Three Trapped Tigers are three guys from the UK who create experimental music. So far they’ve released one EP each year, for the last three years. Each song that they have made on these EPs runs into each other so that each track’s title is numbered chronologically (i.e the three EPs have a total of thirteen tracks numbered one to thirteen).
Despite their serious OCD issues the music is, at first listen, a chaotic. Explosions of aggression from guitars and frenzied trashing chords are all too common in Three Trapped Tigers’ music. On closer inspection, you soon realise there is actually organisation to this sonic madness, extremely tight organisation. So what you actually get is angular riffs, rave synth lines, electronic beats sporadically taking over the drums and soothing downtempo pads. You realise that you actually end up where you started, there are so many sounds going on, placed with extreme accuracy to shock you at the perfect moment.
Three Dog Night touted itself on being "pure entertainment" in an era of musical messages. They were there to look good and make hit records, and that’s exactly what they did, amassing fourteen gold or platinum awards between 1969 and 1976. They outlasted nearly all of their contemporaries, and most of their critics.
"We were blasted back then," said co-founder Danny Hutton, "by people who thought ‘commercial’ was a dirty word. Yeah, we weren’t ‘purists.’ Purists believe there’s some virtue in being unknown and living in poverty. We wanted to play music that would have a broad appeal — please the greatest number of people. If being commercial meant satisfying your audience, then yes, we were commercial. And proud of it."
Three Dog Night began their streak in 1969 with "Try a Little Tenderness," "One," "Easy to Be Hard," and "Eli’s Coming." In 1970, the hits continued with "Celebrate," "Mama Told Me (Not to Come)," "Out in the Country" and "One Man Band." Cory Wells, another founder (along with Chuck Negron), talked about the biggest of those songs.
[/device] The Three Tenors is a name given to the Spanish vocalists Plácido Domingo and José Carreras and the Italian singer Luciano Pavarotti who sang as a consort under this banner during the 1990s and early 2000s.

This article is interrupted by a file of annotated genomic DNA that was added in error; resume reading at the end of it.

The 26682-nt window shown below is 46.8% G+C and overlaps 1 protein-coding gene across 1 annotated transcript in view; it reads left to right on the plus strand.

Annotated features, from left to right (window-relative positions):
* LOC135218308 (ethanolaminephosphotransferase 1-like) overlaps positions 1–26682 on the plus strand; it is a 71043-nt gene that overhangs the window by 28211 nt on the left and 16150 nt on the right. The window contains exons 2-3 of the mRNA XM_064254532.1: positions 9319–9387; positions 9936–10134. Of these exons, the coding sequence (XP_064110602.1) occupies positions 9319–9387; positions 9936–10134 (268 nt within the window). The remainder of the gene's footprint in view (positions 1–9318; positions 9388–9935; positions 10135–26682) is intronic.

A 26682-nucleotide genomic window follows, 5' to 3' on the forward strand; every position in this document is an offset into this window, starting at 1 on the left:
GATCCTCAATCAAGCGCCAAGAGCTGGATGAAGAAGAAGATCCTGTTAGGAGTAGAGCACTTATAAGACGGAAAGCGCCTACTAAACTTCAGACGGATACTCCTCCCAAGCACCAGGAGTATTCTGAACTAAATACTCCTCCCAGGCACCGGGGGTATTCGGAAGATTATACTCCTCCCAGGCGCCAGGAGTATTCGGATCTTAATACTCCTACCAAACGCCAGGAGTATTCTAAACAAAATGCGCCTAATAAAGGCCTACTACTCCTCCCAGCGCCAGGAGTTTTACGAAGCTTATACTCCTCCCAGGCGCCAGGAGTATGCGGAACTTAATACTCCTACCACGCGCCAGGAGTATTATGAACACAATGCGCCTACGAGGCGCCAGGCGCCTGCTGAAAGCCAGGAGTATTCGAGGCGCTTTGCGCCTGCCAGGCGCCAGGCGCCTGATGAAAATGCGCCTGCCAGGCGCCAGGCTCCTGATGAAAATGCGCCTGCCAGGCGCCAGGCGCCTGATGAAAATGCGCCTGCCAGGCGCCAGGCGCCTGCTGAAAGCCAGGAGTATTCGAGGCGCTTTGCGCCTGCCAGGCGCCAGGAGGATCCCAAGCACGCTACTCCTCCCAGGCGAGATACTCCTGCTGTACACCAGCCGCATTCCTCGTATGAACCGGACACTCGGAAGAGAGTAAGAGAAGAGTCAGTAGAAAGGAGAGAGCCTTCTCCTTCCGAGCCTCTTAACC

“At one point when we were on the road, I felt like I had a target on my back. I felt like there were a lot of things getting thrown at me that I had to deal with and I felt alone? I was the only one who could really understand myself.” – Adam Gontier
On One-X, the follow up to Three Days Grace’s 2003 self-titled debut, the band explores that sentiment with alarming honesty. A raw, confessional album, One-X finds frontman Adam Gontier delving into a sense of utter loneliness that ironically comes from being constantly surrounded by other people. One-X is simultaneously the story of Gontier’s personal destruction on the road, and a universal tale of feeling like an outsider.
“From front to back, the lyrics of One-X explore the different problems I had. I felt singled out. I wanted to be normal and I just wanted someone, anyone to help me. At a point, I finally came to realize that no matter how singled out I felt, there were so many others out there like me. I realized, ‘okay, I’m not alone’.” – Adam Gontier
Album: Cereal Killer Soundtrack Released: 1993 US Chart: 17 UK Chart: 5
This, and all the other songs on the album, were all first released on video in 1992. They all had videos accompanying the songs, and it could not be purchased in a music-only format. Because of this, the band billed itself as the world’s first video-only band, even though they had released an EP and some singles before the video.
The video for this song features a clay-animated reenactment of the fairy tale about the Three Little Pigs. The song tells a distorted version of the classic children’s story, with the first 2 pigs living a slacker lifestyle and the third a very successful pig who summons Rambo to kill the wolf.